Magazine article New Zealand Management

Emission Impossible? How to Put the Heat on Climate Change: Climate Change, like It or Not, Is Coming to a Coastline near You-Or an Emissions Trading Market. No Longer a Matter for Debate, It Is Now Seen by Many New Zealand Business Decision Makers as an Urgent Problem. but Are We Doing Enough-At Either Government, Business or Community Level? and How Do We Curb Our Carbon without Stifling Economic Growth?

Magazine article New Zealand Management

Emission Impossible? How to Put the Heat on Climate Change: Climate Change, like It or Not, Is Coming to a Coastline near You-Or an Emissions Trading Market. No Longer a Matter for Debate, It Is Now Seen by Many New Zealand Business Decision Makers as an Urgent Problem. but Are We Doing Enough-At Either Government, Business or Community Level? and How Do We Curb Our Carbon without Stifling Economic Growth?

Article excerpt

There's little doubt things are heating up on the climate change front--and the evidence is not confined to mercury levels. Recent months have brought a deluge of warnings from top international scientists that some of their climate models are being outpaced by reality.

In his first broadcast interview as president of the American Association for the Advancement of Science, John Holdren told BBC listeners that we are already experiencing "dangerous human disruption of the global climate" and more is to come.

Studies of Antarctic ice cores have just revealed that the rapid rise in greenhouse gases over the past century is unprecedented over an 800,000 year timespan. Closer to home, Australia's rapid descent into drought conditions has taken scientists by surprise, according to National Water Commission spokesman Peter Cullen.

Meanwhile the self-described "former next president of the United States", Al Gore is busy touring his global warming show, An Inconvenient Truth, around the world urging that we all take action now to change the otherwise catastrophic course climate change is taking. The message from him and from international speakers here for the recent Digital Earth Summit is that we have only a short timeframe (maybe 30 years) to effect the changes needed to ensure survival of anything resembling our existing civilisation--there is no justification for delay.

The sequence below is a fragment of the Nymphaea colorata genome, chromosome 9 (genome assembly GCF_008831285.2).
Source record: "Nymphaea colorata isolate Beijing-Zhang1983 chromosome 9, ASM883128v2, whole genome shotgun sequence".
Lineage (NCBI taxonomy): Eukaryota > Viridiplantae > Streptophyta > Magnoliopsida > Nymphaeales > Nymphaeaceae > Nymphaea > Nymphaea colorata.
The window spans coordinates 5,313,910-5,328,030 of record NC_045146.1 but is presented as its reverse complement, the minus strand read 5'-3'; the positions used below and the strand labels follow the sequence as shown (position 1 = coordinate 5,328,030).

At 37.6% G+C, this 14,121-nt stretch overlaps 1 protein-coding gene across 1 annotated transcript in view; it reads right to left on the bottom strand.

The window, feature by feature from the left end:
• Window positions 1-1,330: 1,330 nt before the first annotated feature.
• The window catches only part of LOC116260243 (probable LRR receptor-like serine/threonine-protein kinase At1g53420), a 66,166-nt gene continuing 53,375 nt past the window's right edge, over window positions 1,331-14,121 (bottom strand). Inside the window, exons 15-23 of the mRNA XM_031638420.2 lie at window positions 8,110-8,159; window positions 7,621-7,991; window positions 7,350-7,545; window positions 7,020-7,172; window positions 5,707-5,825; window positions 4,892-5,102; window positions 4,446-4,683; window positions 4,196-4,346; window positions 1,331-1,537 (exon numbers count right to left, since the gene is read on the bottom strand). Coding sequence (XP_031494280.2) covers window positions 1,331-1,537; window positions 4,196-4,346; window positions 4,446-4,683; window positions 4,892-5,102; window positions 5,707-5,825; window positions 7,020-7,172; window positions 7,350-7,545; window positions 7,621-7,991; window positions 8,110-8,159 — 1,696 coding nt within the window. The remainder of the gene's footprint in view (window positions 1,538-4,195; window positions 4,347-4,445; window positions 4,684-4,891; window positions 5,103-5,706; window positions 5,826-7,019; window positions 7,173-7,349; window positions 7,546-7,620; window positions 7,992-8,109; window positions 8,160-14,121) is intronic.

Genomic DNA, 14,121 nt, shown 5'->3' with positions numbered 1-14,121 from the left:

And that's just a sampling of last month's news--a month that also saw climate change featured as a detailed 16-page special report in The Economist and Arnold Schwarzenegger cement his status as an unlikely green warrior by supporting a bill that requires California to cut its greenhouse gas emissions by 25 percent before 2020.

Now, clear evidence that the issue has landed on local business agendas. A ShapeNZ online survey by the NZ Business Council for Sustainable Development (NZBCSD) has found that 45 percent of New Zealand's business decision makers consider climate change to be an "urgent and immediate problem". A further 38 percent rate it as a problem right now. Just eight percent see it as a problem for the future and another seven percent reckon it's not really a problem at all.

NZ Business chief executive Phil O'Reilly isn't surprised.

"There's no question that this is an issue that has arrived, but for a variety of reasons--and there is a range of views in business about the urgent and immediate nature of climate change. That extends from those who see it as being urgent now right through to climate change sceptics."

But a combined push on the issue from central and local government as well as customers, investors and insurers means that even sceptics can't afford to ignore the business implications of climate change.

"Where I think there is a consensus in business," says O'Reilly, "is seeing this as an issue that business needs to engage in--as much as anything because it is a political issue. The Government is doing something about this, so business had better engage--there's a very practical bent about that."

So just what is the Government doing?

Not quite enough--according to views expressed by ShapeNZ respondents. When asked how they rated the current Government's management of climate change on a one-to-five scale, most gave it only a poor-to-mediocre score: 24 percent chose 'one', a further 36 percent dealt it a slightly kinder 'two', while 22 percent opted for 'three'. (See survey details p31.)

Certainly its record to date has not been great. Since ratifying Kyoto and committing to carbon emission reduction in 2002, the Government has executed two perfect backward policy flips. A proposed "fart tax" on livestock emissions which would have cost the farming industry an estimated $8.4 million raised a huge stink before being quietly dissipated in New Zealand's uniquely methane-laden airs. Then a radical carbon tax for emitters set at $15 a tonne and due to come into effect next year was also abandoned, late in 2005, in the face of business and consumer opposition. …

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